Amway India filed a Special Leave Petition in the Supreme Court of India; the Supreme Court however refused to disturb the decision of the Andhra Pradesh High Court.
This was followed by a barrage of other MLM Companies being classified as ‘money circulation schemes’ and ‘pyramid schemes’ under the neither, thereby making these schemes illegal in effect.
Guidelines on Direct Selling, 2016
The Guidelines made it clear that the direct selling model would not be considered as a pyramid scheme if it consisted of members enrolling other members in order to receive some benefit, either directly or indirectly, where the benefit was the result of sales of goods or services for such subscribers.
These Guidelines prescribe certain requirements for companies looking to engage in direct selling. To distinguish them from pyramid schemes, these companies need to be registered and can no longer give any incentive for the enrolment of new members, with such remuneration being tied strictly to the sales of goods and services. Certain responsibilities have also been added to such companies as regards their members, from whom they can no longer charge any enrolment, subscription or any other fee. They cannot force these members to buy more products or services from them, than they can be reasonably be expected to consume or sell. They are required to enter into contracts with such members specifying the buy-back, repurchase policy, cooling-off period and warranty and refund policy in compliance with section 10 of the Indian Contract Act, 1872. The members must be provided with identity cards, and must be kept updated about the sales, purchases, details of earnings, commissions, bonus and other relevant information. They need to hold mandatory orientation sessions for prospective members, with fair and accurate information on all aspects of the direct selling operation, including remuneration opportunities, their rights and obligations, etc.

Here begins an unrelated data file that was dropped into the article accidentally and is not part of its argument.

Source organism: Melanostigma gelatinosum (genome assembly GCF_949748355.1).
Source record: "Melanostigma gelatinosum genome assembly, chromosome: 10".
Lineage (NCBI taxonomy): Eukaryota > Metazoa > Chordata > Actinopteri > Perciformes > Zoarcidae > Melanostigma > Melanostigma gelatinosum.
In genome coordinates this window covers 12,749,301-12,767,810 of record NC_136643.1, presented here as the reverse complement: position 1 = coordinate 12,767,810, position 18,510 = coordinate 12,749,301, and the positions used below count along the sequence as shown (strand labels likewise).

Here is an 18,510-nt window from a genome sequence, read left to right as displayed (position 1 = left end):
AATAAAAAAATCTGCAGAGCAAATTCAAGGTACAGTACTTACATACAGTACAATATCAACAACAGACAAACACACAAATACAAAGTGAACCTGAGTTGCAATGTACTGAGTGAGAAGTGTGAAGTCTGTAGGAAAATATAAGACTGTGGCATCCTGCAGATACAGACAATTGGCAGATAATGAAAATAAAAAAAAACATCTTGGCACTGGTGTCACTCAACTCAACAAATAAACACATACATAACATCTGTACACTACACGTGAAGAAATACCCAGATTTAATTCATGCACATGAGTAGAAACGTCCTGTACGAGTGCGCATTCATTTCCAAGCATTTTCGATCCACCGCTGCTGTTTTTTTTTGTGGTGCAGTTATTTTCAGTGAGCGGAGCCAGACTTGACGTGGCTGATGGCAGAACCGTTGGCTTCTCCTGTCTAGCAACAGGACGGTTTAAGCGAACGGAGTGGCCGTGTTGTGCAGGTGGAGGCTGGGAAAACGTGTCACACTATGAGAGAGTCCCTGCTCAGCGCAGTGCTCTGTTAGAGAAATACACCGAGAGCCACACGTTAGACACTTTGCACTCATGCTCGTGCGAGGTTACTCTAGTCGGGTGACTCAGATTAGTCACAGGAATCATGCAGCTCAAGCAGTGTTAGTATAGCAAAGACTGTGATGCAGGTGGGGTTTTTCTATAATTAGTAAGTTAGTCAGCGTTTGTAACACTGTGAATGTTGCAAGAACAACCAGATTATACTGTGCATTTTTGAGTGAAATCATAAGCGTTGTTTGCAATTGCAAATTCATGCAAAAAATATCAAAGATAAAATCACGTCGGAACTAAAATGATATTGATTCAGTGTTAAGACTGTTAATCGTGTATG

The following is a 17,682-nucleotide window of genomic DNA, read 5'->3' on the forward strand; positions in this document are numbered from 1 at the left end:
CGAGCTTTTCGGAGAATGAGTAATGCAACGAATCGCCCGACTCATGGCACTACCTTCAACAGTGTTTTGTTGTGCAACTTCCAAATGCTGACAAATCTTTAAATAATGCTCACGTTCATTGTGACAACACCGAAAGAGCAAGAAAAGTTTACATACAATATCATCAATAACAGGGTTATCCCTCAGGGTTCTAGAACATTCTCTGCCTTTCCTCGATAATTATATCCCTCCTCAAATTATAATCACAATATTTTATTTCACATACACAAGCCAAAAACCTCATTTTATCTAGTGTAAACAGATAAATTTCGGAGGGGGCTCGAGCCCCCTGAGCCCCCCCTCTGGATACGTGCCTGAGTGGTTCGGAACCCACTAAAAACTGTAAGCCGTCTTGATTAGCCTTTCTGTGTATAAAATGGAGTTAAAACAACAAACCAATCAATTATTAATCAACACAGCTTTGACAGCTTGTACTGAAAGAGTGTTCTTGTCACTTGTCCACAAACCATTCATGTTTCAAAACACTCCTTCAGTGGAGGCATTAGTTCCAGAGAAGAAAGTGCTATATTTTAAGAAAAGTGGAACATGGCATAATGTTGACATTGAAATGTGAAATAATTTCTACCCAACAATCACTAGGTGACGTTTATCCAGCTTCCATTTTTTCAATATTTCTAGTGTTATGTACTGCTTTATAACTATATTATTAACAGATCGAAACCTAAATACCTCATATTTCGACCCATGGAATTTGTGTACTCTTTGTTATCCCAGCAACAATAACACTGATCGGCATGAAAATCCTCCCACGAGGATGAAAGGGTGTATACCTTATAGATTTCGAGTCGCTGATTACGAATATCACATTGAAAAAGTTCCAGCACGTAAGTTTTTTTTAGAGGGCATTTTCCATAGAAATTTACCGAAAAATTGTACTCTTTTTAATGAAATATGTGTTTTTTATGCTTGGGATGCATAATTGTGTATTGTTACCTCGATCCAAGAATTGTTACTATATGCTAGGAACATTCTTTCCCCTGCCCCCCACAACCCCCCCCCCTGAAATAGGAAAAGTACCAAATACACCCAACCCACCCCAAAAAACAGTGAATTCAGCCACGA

Furthermore, such companies are required to maintain proper records of their business dealings, with details of their goods, services, terms of contract, price, income plan, details of the members, including enrolment, termination, and active status and earning. They are also required to keep records of the members’ verified proof of address, proof of identity and the PAN details. A proper grievance redressal system for the minimisation of consumer dissatisfaction has also been made mandatory for every direct selling company.
These Guidelines were employed by the Karnataka High Court in the recent case of Naresh Balasubramaniam v State of Karnataka, where it held that the activities of the MLM Companies, QNet and Vihan, did not fall under the category of ‘money circulation schemes’ as defined under section 2(c) of the Act or the definition of ‘prize chits’ as provided in section 2(e) thereof.
The Direct Selling Guidelines, 2016 are a welcome change, in so far as they distinguish the MLM Schemes, or Direct Selling Schemes from the Money Circulation Schemes. However, till the Act is amended, or a new legislation dealing exclusively with the issue of direct selling is brought in, many MLM schemes, which by their very nature would offer incentives contingent on the enrolment of new members, and therefore offer quick and easy money, would continue to be governed by the Act and be illegal as a result.
– Shubhi Goyal
 2007 (4) ALT 808.
 2017 (3) AKR 825.